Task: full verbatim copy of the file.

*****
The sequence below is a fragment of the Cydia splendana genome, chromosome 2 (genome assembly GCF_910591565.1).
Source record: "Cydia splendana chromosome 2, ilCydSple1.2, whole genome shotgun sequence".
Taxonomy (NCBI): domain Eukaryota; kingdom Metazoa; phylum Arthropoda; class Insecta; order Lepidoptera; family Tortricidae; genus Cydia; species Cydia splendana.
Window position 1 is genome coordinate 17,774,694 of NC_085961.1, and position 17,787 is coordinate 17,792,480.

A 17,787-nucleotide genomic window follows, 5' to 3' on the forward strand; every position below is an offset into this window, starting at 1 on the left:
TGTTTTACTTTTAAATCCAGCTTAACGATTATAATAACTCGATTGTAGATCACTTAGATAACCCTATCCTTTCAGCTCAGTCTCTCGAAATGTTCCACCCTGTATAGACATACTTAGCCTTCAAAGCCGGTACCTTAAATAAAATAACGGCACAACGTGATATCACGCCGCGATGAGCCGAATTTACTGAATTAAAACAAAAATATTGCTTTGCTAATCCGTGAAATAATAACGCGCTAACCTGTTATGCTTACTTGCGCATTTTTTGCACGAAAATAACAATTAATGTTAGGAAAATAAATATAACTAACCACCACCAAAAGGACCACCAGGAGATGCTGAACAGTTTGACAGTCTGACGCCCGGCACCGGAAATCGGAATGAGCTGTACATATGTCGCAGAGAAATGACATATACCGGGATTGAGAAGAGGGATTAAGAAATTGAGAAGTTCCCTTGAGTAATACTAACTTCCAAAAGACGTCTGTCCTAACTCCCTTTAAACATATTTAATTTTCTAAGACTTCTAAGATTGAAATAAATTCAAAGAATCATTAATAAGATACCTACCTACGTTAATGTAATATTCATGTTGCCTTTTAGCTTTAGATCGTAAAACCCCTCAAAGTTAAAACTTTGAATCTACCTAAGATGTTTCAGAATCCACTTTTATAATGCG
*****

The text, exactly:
The sequence below is a fragment of the Cydia splendana genome, chromosome 2 (genome assembly GCF_910591565.1).
Source record: "Cydia splendana chromosome 2, ilCydSple1.2, whole genome shotgun sequence".
Taxonomy (NCBI): domain Eukaryota; kingdom Metazoa; phylum Arthropoda; class Insecta; order Lepidoptera; family Tortricidae; genus Cydia; species Cydia splendana.
Window position 1 is genome coordinate 17,774,694 of NC_085961.1, and position 17,787 is coordinate 17,792,480.

A 17,787-nucleotide genomic window follows, 5' to 3' on the forward strand; every position below is an offset into this window, starting at 1 on the left:
TGTTTTACTTTTAAATCCAGCTTAACGATTATAATAACTCGATTGTAGATCACTTAGATAACCCTATCCTTTCAGCTCAGTCTCTCGAAATGTTCCACCCTGTATAGACATACTTAGCCTTCAAAGCCGGTACCTTAAATAAAATAACGGCACAACGTGATATCACGCCGCGATGAGCCGAATTTACTGAATTAAAACAAAAATATTGCTTTGCTAATCCGTGAAATAATAACGCGCTAACCTGTTATGCTTACTTGCGCATTTTTTGCACGAAAATAACAATTAATGTTAGGAAAATAAATATAACTAACCACCACCAAAAGGACCACCAGGAGATGCTGAACAGTTTGACAGTCTGACGCCCGGCACCGGAAATCGGAATGAGCTGTACATATGTCGCAGAGAAATGACATATACCGGGATTGAGAAGAGGGATTAAGAAATTGAGAAGTTCCCTTGAGTAATACTAACTTCCAAAAGACGTCTGTCCTAACTCCCTTTAAACATATTTAATTTTCTAAGACTTCTAAGATTGAAATAAATTCAAAGAATCATTAATAAGATACCTACCTACGTTAATGTAATATTCATGTTGCCTTTTAGCTTTAGATCGTAAAACCCCTCAAAGTTAAAACTTTGAATCTACCTAAGATGTTTCAGAATCCACTTTTATAATGCG